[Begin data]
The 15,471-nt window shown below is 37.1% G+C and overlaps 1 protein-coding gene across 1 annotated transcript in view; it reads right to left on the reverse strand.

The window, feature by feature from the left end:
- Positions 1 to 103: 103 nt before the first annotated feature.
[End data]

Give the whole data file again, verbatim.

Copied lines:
The 15,471-nt window shown below is 37.1% G+C and overlaps 1 protein-coding gene across 1 annotated transcript in view; it reads right to left on the reverse strand.

The window, feature by feature from the left end:
- Positions 1 to 103: 103 nt before the first annotated feature.